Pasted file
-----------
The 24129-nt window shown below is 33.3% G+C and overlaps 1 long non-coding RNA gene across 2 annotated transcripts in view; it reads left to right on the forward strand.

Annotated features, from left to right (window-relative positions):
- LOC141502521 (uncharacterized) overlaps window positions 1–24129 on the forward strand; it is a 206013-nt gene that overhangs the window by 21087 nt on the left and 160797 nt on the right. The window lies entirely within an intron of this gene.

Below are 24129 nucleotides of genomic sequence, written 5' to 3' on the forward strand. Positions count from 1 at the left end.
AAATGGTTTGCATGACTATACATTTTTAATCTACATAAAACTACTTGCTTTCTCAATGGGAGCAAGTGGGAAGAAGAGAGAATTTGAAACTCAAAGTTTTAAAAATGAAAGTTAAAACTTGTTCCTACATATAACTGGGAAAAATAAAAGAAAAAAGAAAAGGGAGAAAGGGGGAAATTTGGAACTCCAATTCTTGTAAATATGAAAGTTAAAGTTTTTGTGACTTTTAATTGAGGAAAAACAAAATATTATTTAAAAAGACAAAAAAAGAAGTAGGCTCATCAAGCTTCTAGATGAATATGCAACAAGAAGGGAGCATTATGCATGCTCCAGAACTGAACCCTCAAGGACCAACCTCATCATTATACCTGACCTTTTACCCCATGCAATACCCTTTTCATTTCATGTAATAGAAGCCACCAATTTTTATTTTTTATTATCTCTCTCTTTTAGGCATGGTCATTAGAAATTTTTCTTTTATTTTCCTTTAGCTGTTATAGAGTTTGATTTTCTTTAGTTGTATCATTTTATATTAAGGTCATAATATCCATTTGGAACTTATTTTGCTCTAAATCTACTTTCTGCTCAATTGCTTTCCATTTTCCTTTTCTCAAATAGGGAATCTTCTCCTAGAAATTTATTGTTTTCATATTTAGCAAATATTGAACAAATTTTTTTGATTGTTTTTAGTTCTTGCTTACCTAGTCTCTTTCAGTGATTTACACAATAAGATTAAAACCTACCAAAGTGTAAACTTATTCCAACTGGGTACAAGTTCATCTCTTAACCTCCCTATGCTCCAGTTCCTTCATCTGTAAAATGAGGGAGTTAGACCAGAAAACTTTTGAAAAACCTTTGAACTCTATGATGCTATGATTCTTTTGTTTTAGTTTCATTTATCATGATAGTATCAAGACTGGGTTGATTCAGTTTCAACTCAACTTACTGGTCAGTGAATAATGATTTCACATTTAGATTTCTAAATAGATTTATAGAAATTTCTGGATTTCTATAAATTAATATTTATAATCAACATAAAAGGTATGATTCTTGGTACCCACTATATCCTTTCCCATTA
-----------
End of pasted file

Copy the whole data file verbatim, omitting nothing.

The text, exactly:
The 24129-nt window shown below is 33.3% G+C and overlaps 1 long non-coding RNA gene across 2 annotated transcripts in view; it reads left to right on the forward strand.

Annotated features, from left to right (window-relative positions):
- LOC141502521 (uncharacterized) overlaps window positions 1–24129 on the forward strand; it is a 206013-nt gene that overhangs the window by 21087 nt on the left and 160797 nt on the right. The window lies entirely within an intron of this gene.

Below are 24129 nucleotides of genomic sequence, written 5' to 3' on the forward strand. Positions count from 1 at the left end.
AAATGGTTTGCATGACTATACATTTTTAATCTACATAAAACTACTTGCTTTCTCAATGGGAGCAAGTGGGAAGAAGAGAGAATTTGAAACTCAAAGTTTTAAAAATGAAAGTTAAAACTTGTTCCTACATATAACTGGGAAAAATAAAAGAAAAAAGAAAAGGGAGAAAGGGGGAAATTTGGAACTCCAATTCTTGTAAATATGAAAGTTAAAGTTTTTGTGACTTTTAATTGAGGAAAAACAAAATATTATTTAAAAAGACAAAAAAAGAAGTAGGCTCATCAAGCTTCTAGATGAATATGCAACAAGAAGGGAGCATTATGCATGCTCCAGAACTGAACCCTCAAGGACCAACCTCATCATTATACCTGACCTTTTACCCCATGCAATACCCTTTTCATTTCATGTAATAGAAGCCACCAATTTTTATTTTTTATTATCTCTCTCTTTTAGGCATGGTCATTAGAAATTTTTCTTTTATTTTCCTTTAGCTGTTATAGAGTTTGATTTTCTTTAGTTGTATCATTTTATATTAAGGTCATAATATCCATTTGGAACTTATTTTGCTCTAAATCTACTTTCTGCTCAATTGCTTTCCATTTTCCTTTTCTCAAATAGGGAATCTTCTCCTAGAAATTTATTGTTTTCATATTTAGCAAATATTGAACAAATTTTTTTGATTGTTTTTAGTTCTTGCTTACCTAGTCTCTTTCAGTGATTTACACAATAAGATTAAAACCTACCAAAGTGTAAACTTATTCCAACTGGGTACAAGTTCATCTCTTAACCTCCCTATGCTCCAGTTCCTTCATCTGTAAAATGAGGGAGTTAGACCAGAAAACTTTTGAAAAACCTTTGAACTCTATGATGCTATGATTCTTTTGTTTTAGTTTCATTTATCATGATAGTATCAAGACTGGGTTGATTCAGTTTCAACTCAACTTACTGGTCAGTGAATAATGATTTCACATTTAGATTTCTAAATAGATTTATAGAAATTTCTGGATTTCTATAAATTAATATTTATAATCAACATAAAAGGTATGATTCTTGGTACCCACTATATCCTTTCCCATTA